Keeping the ball at the back of the court is your No. 1 weapon at the beginning stages of your tennis career.
As the former French Open champion and World No. 2 tennis player Michael Chang once said, "Depth is king."
And he should know, as he was only kept out of the top of the rankings and winning at Wimbledon and the U.S. Open by tennis immortals Pete Sampras and Andre Agassi.
He was also the forerunner for some of the today's great players like Rafa Nadal.
In the real world of tennis (and that's where it really counts), this tennis tip will keep you in the point for more shots. And as we all know when just starting out playing tennis, keeping lots of shots in court isn't always easy.
Depth is King
Focusing on depth will force your opponent to hit one or two additional shots during every point, which will often lead them to make errors.
Remember what it says in the rules of tennis, "The winner of the point is the last person to hit the ball in court." Consistent depth will help you to be that person.
To help you achieve this, use the large rectangle formed by the service line, baseline and singles sidelines as your target.
Spend a few minutes before your next practice and look at it from the net. Keep looking at it as you walk back to the baseline.
Next, drop some balls for yourself and hit shots over the net trying to get the ball in this "back box."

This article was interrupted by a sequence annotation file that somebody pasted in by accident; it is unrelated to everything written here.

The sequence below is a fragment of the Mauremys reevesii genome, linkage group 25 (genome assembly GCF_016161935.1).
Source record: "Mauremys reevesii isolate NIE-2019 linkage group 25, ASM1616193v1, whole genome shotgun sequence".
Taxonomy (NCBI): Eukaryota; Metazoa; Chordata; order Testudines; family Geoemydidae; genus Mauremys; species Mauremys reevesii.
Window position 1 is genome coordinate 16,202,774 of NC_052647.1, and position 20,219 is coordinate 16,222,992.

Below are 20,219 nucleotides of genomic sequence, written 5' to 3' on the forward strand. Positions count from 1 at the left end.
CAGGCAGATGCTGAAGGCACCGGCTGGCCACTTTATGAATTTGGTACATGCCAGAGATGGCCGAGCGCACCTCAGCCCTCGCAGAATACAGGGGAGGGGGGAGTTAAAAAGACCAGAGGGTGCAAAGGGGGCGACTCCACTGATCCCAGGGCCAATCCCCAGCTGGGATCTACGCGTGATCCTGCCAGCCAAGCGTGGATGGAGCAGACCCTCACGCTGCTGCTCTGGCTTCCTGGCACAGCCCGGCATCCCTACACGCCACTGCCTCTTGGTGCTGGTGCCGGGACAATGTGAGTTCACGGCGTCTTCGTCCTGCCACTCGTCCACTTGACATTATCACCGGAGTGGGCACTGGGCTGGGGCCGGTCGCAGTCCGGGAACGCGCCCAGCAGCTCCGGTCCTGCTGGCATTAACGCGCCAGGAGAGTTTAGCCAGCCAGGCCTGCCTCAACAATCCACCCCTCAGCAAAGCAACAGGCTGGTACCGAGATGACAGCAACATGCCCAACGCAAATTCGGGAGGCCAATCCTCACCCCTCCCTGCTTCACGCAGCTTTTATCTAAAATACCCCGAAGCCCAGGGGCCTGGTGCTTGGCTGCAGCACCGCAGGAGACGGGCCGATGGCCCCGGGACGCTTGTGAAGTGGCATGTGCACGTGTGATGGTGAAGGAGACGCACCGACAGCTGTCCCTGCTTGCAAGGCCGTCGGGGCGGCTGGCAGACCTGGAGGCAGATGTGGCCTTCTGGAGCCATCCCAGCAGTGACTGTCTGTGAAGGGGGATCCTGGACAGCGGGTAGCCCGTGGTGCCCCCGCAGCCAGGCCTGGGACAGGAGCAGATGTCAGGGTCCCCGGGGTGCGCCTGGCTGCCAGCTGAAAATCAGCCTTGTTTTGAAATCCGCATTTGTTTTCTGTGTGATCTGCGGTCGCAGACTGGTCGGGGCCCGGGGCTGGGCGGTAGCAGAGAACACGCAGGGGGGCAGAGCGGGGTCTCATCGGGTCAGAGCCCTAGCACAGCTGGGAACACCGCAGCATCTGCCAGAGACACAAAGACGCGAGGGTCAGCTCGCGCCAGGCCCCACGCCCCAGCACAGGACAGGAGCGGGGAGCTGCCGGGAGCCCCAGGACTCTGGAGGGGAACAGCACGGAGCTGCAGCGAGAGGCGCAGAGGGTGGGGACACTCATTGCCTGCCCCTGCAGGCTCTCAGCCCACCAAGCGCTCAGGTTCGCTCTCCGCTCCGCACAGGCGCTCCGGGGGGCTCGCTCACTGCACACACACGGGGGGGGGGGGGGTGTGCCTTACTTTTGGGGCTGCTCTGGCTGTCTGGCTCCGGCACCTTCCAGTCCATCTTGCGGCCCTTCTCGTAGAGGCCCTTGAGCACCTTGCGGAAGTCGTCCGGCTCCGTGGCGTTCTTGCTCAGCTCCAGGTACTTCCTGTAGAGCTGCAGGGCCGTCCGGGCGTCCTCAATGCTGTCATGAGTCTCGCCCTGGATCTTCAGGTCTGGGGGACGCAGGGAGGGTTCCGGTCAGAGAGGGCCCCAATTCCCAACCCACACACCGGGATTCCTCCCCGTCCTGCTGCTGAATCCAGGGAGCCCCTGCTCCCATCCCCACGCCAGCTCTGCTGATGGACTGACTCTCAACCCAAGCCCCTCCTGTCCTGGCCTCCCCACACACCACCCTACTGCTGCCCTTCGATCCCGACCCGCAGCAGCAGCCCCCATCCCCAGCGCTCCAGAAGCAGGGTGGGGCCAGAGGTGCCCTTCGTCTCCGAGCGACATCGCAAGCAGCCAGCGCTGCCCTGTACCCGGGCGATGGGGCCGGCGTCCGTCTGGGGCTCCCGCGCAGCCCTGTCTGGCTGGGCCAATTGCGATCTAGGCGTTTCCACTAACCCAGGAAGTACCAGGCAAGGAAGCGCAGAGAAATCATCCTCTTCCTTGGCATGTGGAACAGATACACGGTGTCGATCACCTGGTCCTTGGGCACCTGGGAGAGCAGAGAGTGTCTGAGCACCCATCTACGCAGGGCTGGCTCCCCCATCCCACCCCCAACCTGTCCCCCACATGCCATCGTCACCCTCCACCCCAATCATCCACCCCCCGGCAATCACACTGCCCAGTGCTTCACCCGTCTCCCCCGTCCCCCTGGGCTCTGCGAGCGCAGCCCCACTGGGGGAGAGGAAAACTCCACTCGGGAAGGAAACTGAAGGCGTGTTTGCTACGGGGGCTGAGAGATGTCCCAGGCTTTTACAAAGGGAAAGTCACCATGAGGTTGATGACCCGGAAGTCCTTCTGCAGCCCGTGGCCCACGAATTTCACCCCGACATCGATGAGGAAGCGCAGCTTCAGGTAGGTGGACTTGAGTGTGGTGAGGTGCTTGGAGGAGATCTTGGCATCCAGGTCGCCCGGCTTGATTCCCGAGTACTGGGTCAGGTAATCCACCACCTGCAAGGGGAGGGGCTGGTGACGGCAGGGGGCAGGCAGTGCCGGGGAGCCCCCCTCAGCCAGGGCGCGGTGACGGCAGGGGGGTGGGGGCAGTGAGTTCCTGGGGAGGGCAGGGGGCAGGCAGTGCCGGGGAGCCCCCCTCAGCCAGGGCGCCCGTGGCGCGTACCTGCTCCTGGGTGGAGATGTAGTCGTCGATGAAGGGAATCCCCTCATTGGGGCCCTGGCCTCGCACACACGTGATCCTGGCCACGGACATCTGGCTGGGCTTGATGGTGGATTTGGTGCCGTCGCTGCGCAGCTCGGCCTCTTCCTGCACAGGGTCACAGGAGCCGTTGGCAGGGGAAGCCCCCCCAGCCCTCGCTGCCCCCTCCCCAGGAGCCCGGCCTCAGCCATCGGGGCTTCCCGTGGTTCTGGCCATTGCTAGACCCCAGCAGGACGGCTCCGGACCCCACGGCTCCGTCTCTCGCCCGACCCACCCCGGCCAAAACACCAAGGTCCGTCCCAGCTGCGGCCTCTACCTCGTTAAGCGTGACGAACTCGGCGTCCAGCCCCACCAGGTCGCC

You can even use this simple scoring system to add a bit of fun and pressure.
- Award yourself five points if your shot goes over and lands in either of the service boxes.
- Award yourself 10 points if your shot goes over and lands in the back box.
- You score zero if the ball fails to go over the net.
- You also score zero if the ball goes too deep and drops beyond the baseline or if it is too wide and drops in the tramlines or completely out of court.
Keep a note of your scores for 10 shots and see how long it takes you to regularly hit 100!
As your scores go up, so will your game.
The biggest mistake most players at this level make is that they hit the ball too low, directly into the net or too short if they do get it over.
Your ball, when hit from the baseline, should be roughly twice the height of the net as it goes over.
Provided you hit the shot with some topspin, the ball should fall comfortably into the court on the other side of the net.
Practicing this drill (on both the forehand and backhand) either on your own or with a partner will pay great dividends for you in the future as it teaches you technque and ball placement.
Try it today.
Visit tennisinfoproducts.com for more tips and info to move your game up through the gears!
Paul Gold is a former international-level cricketer and a Lawn Tennis Association licensed coach. He holds a Master's degree in Sports Science and Speed Agility Quickness (SAQ) trainer accreditation. For more information on how to improve your level of tennis fitness visit Tennis-Training-Central.com .